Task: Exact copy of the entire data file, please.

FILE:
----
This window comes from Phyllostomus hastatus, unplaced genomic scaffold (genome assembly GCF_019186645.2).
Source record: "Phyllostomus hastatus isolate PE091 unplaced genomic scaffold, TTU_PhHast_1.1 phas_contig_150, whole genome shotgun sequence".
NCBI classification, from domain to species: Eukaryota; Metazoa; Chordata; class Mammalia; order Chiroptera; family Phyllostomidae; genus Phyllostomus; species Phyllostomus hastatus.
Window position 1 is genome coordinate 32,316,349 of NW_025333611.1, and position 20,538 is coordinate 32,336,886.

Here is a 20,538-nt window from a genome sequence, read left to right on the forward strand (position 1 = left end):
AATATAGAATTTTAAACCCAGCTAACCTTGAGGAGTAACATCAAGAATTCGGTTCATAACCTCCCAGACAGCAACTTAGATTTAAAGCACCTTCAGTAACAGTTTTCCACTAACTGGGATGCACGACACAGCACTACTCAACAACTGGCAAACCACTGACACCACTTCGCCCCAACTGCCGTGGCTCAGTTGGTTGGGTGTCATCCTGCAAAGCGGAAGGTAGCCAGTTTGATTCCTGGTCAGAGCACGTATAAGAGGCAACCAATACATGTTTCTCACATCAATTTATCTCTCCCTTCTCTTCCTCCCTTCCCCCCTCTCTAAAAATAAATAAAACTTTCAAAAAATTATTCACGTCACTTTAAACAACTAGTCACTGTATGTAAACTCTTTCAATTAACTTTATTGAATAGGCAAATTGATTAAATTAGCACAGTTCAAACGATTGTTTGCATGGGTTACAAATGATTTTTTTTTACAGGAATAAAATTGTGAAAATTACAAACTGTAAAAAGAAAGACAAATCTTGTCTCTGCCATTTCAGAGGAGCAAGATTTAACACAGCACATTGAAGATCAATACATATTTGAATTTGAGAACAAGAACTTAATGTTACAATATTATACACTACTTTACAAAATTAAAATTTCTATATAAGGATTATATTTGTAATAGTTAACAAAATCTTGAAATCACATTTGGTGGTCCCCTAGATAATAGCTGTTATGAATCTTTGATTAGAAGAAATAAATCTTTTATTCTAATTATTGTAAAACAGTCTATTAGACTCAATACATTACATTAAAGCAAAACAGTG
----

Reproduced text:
This window comes from Phyllostomus hastatus, unplaced genomic scaffold (genome assembly GCF_019186645.2).
Source record: "Phyllostomus hastatus isolate PE091 unplaced genomic scaffold, TTU_PhHast_1.1 phas_contig_150, whole genome shotgun sequence".
NCBI classification, from domain to species: Eukaryota; Metazoa; Chordata; class Mammalia; order Chiroptera; family Phyllostomidae; genus Phyllostomus; species Phyllostomus hastatus.
Window position 1 is genome coordinate 32,316,349 of NW_025333611.1, and position 20,538 is coordinate 32,336,886.

Here is a 20,538-nt window from a genome sequence, read left to right on the forward strand (position 1 = left end):
AATATAGAATTTTAAACCCAGCTAACCTTGAGGAGTAACATCAAGAATTCGGTTCATAACCTCCCAGACAGCAACTTAGATTTAAAGCACCTTCAGTAACAGTTTTCCACTAACTGGGATGCACGACACAGCACTACTCAACAACTGGCAAACCACTGACACCACTTCGCCCCAACTGCCGTGGCTCAGTTGGTTGGGTGTCATCCTGCAAAGCGGAAGGTAGCCAGTTTGATTCCTGGTCAGAGCACGTATAAGAGGCAACCAATACATGTTTCTCACATCAATTTATCTCTCCCTTCTCTTCCTCCCTTCCCCCCTCTCTAAAAATAAATAAAACTTTCAAAAAATTATTCACGTCACTTTAAACAACTAGTCACTGTATGTAAACTCTTTCAATTAACTTTATTGAATAGGCAAATTGATTAAATTAGCACAGTTCAAACGATTGTTTGCATGGGTTACAAATGATTTTTTTTTACAGGAATAAAATTGTGAAAATTACAAACTGTAAAAAGAAAGACAAATCTTGTCTCTGCCATTTCAGAGGAGCAAGATTTAACACAGCACATTGAAGATCAATACATATTTGAATTTGAGAACAAGAACTTAATGTTACAATATTATACACTACTTTACAAAATTAAAATTTCTATATAAGGATTATATTTGTAATAGTTAACAAAATCTTGAAATCACATTTGGTGGTCCCCTAGATAATAGCTGTTATGAATCTTTGATTAGAAGAAATAAATCTTTTATTCTAATTATTGTAAAACAGTCTATTAGACTCAATACATTACATTAAAGCAAAACAGTG